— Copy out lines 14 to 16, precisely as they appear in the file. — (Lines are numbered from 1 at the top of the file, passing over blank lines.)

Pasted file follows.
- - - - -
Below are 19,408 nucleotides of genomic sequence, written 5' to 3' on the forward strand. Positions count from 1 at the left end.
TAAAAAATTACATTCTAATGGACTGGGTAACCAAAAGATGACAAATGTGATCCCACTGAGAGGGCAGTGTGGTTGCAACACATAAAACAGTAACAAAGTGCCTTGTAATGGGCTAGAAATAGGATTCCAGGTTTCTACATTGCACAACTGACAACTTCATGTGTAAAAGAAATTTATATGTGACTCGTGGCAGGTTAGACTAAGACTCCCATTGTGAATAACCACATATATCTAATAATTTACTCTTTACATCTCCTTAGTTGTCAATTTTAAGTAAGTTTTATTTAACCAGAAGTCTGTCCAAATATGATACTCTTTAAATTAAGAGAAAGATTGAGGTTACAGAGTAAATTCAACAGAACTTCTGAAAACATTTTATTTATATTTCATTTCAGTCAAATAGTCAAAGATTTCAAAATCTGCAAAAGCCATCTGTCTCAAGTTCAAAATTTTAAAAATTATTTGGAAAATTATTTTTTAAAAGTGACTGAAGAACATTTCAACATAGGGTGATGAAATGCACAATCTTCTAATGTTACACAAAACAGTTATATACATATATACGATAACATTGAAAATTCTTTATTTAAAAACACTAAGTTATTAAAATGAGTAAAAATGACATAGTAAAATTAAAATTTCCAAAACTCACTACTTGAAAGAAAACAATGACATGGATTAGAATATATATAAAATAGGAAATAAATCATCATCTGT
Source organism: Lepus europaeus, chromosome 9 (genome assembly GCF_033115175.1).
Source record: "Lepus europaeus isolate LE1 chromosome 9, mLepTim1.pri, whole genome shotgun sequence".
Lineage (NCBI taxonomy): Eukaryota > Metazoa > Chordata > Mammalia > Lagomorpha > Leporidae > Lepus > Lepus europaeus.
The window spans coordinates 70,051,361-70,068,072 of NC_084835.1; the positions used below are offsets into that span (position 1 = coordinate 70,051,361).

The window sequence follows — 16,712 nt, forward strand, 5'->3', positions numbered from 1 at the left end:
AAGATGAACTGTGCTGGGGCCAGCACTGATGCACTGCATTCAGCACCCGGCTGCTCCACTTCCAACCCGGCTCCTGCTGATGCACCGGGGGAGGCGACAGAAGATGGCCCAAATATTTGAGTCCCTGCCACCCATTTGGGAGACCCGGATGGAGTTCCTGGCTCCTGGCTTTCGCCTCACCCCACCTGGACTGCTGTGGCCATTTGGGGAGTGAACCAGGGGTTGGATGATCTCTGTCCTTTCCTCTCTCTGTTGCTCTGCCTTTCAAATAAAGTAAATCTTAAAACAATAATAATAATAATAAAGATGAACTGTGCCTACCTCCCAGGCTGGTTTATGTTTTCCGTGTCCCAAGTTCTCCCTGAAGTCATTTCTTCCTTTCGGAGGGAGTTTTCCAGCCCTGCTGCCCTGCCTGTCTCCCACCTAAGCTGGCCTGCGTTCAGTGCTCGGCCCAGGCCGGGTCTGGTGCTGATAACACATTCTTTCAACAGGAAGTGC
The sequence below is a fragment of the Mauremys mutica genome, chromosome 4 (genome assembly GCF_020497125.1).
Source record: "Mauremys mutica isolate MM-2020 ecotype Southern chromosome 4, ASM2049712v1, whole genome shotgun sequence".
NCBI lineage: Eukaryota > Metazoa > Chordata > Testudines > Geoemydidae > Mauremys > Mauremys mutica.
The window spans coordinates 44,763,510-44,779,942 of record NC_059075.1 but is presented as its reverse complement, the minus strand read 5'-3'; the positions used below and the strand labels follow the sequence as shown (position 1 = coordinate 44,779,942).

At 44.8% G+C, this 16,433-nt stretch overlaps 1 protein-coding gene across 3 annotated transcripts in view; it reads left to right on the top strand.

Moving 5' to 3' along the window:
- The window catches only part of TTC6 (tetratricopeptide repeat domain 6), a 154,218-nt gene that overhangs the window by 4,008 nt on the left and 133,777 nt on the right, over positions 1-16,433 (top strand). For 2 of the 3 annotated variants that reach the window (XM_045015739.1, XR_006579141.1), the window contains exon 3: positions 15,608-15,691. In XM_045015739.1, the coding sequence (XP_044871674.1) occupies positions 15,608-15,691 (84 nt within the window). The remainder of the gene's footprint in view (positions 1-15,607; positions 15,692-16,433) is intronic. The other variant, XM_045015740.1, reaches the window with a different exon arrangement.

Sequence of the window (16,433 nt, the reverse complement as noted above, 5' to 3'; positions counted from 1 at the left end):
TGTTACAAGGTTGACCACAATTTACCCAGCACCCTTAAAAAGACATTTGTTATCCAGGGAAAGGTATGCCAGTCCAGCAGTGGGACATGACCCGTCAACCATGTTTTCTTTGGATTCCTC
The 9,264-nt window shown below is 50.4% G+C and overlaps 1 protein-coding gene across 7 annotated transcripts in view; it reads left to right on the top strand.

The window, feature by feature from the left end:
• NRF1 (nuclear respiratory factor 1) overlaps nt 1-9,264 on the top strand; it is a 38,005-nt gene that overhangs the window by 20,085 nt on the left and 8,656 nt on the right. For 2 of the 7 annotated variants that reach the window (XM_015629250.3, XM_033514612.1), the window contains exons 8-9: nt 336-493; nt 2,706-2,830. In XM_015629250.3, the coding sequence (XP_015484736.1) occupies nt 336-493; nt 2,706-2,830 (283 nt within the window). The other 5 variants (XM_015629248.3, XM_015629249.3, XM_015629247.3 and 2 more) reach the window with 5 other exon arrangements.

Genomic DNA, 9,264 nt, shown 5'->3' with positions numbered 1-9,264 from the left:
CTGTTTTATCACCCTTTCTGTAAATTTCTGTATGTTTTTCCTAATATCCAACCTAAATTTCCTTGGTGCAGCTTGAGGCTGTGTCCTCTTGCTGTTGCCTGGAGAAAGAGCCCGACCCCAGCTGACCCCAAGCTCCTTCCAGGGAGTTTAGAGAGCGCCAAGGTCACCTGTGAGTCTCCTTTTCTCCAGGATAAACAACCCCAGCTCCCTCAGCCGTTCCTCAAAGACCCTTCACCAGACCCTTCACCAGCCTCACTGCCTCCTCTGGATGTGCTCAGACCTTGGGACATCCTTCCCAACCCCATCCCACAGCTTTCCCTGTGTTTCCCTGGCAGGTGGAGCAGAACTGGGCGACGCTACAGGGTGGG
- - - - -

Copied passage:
Moving 5' to 3' along the window:
- The window catches only part of TTC6 (tetratricopeptide repeat domain 6), a 154,218-nt gene that overhangs the window by 4,008 nt on the left and 133,777 nt on the right, over positions 1-16,433 (top strand). For 2 of the 3 annotated variants that reach the window (XM_045015739.1, XR_006579141.1), the window contains exon 3: positions 15,608-15,691. In XM_045015739.1, the coding sequence (XP_044871674.1) occupies positions 15,608-15,691 (84 nt within the window). The remainder of the gene's footprint in view (positions 1-15,607; positions 15,692-16,433) is intronic. The other variant, XM_045015740.1, reaches the window with a different exon arrangement.

Sequence of the window (16,433 nt, the reverse complement as noted above, 5' to 3'; positions counted from 1 at the left end):